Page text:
The time between
The Other Typist by Suzanne Rindell
Meet Rose Baker, a seemingly prim and proper typist who is trying to make her way in 1920s New York. Rose is tasked with typing up transcripts of interrogations at the decrepit Lower East Side police station where she works. Her life is shaken up with the appearance of a new employee, Odalie, who is everything Rose is not: outgoing, sophisticated, well-heeled, daring and prone to visiting speakeasies with shady characters. Rose knows something nefarious is going on, but what? The story and setting are intriguing but what makes this novel stand out is Rose's unreliable narration. Everything is told from her point of view, but you are never quite sure what is real and what is a figment of her imagination. The ending with a twist will have you scratching your head for days, but in a good way.
On Looking: Eleven Walks with Expert Eyes by Alexandra Horowitz
Early on in this excellent series of essays, the author points out that our inattentiveness to detail is actually a survival mechanism. So much is going on around us, that our mind simply cannot process it all. To get around this lack of attention, Horowitz goes on a series of walks with those who can see what we often miss: the geological history of the stonework of buildings, the subconscious walking patterns of those navigating the city streets, the myriad typefaces found in signage and their meaning, and even the different ways a toddler and a dog see the same streets we traverse every day. This book is best listened to rather than read, so you can slowly absorb each chapter at a leisurely pace to get the full impact. Luckily the author, who also narrates the audiobook, is as skilled a reader as she is a writer.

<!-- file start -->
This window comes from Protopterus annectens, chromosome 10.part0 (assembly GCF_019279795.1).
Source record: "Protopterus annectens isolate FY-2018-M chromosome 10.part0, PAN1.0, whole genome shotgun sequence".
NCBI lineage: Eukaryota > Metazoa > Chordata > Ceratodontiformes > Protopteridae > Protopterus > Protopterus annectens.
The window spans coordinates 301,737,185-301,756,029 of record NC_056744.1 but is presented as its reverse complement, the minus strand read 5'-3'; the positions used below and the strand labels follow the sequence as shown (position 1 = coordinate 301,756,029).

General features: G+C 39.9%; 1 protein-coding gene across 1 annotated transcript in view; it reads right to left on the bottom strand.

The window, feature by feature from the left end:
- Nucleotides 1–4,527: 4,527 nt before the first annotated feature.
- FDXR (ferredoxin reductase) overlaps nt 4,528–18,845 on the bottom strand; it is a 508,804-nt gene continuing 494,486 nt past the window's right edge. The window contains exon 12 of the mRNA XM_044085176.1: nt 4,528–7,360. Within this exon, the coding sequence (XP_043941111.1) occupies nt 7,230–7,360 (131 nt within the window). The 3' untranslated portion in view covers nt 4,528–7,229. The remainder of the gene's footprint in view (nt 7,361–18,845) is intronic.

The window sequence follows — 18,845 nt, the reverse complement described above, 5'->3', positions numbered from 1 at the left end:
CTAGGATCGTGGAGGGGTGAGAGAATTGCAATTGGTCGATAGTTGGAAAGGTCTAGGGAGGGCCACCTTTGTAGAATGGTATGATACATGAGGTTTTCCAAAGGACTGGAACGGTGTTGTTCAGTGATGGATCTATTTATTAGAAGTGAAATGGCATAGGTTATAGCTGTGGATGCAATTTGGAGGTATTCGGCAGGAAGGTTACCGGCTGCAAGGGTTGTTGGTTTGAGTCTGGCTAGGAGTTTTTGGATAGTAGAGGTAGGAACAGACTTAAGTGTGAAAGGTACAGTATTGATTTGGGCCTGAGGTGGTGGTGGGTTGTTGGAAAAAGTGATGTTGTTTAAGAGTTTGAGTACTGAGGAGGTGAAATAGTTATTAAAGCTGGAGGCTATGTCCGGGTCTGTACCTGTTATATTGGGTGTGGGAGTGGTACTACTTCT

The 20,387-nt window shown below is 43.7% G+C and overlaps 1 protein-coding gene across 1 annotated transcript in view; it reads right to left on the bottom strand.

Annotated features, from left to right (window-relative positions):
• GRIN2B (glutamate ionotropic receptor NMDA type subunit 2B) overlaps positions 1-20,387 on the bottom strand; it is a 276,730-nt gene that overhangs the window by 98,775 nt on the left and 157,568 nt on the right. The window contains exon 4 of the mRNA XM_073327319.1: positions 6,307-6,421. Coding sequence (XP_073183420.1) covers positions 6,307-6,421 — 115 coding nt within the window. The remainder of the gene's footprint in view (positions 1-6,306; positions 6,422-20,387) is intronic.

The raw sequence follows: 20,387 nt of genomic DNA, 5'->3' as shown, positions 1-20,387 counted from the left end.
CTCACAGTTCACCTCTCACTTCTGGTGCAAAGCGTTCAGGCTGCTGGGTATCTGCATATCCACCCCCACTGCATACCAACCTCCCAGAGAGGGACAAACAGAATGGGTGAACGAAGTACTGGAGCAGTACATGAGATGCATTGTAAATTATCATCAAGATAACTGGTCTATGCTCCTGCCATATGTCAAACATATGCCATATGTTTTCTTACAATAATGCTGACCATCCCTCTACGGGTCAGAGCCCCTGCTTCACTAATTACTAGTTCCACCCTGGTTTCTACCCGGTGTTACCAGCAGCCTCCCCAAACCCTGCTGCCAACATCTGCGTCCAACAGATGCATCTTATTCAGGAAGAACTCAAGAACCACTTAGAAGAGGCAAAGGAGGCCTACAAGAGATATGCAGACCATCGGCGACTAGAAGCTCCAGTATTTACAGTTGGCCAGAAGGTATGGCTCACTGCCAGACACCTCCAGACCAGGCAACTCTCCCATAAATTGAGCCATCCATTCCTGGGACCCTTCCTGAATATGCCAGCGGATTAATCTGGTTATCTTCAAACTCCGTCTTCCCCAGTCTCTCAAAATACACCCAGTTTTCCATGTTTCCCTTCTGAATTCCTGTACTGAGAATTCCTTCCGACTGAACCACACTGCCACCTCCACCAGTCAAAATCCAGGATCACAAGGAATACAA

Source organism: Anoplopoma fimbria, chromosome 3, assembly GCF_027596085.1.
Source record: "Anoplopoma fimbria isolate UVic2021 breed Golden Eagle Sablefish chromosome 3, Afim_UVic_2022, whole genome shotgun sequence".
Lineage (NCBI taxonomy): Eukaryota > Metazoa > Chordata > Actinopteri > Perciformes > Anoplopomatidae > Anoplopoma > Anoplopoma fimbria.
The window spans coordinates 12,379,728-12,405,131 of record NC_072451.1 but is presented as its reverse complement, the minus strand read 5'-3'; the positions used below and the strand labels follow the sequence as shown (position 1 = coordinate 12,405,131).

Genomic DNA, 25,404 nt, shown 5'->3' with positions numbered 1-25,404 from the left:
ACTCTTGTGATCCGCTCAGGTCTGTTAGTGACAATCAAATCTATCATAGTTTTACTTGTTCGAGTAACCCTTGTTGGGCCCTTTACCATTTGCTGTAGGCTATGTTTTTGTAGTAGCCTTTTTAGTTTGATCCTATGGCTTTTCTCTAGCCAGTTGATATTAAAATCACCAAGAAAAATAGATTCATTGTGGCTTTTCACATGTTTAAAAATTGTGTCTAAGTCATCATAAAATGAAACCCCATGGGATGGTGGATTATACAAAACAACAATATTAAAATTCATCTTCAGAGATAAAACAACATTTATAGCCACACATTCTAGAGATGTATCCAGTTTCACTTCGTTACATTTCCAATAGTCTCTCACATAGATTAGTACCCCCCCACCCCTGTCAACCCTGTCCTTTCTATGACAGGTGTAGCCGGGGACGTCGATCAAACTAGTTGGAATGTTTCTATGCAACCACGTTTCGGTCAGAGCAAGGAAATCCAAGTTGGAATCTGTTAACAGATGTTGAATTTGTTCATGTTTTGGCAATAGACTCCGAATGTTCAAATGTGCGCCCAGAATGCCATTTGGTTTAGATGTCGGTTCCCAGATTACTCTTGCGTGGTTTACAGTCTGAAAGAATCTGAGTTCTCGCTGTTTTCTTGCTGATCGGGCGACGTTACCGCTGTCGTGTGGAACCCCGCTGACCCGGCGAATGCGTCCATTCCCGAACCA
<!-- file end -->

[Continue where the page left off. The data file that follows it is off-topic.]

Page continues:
Days in the History of Silence by Merethe Lindstrom
Some might consider this novel, which won the Nordic Council Literature Prize, to be a tad bleak. And in truth, it does have the feel of Bergman film. But if you can entertain the possibility that the universe might be indifferent, this work will reward you in many ways. Eva and Simon have spent most of their lives together, raised three grown daughters and live in a nice quiet suburb. But a few years after they both retire, Simon inexplicably stops speaking. It could be the onset of some form of dementia or it could also be by choice. Oddly the silence started with the abrupt dismissal of their beloved housekeeper. The novel is told entirely from Eva's point of view in sparse but very affecting prose as she tries to grapple with Simon's "condition." In the end, this novel is an intense examination of what we keep hidden from ourselves and others and whether our silence is necessary or simply a destructive force.
So there you have it, a few titles for a very brief season. Revel in your time.
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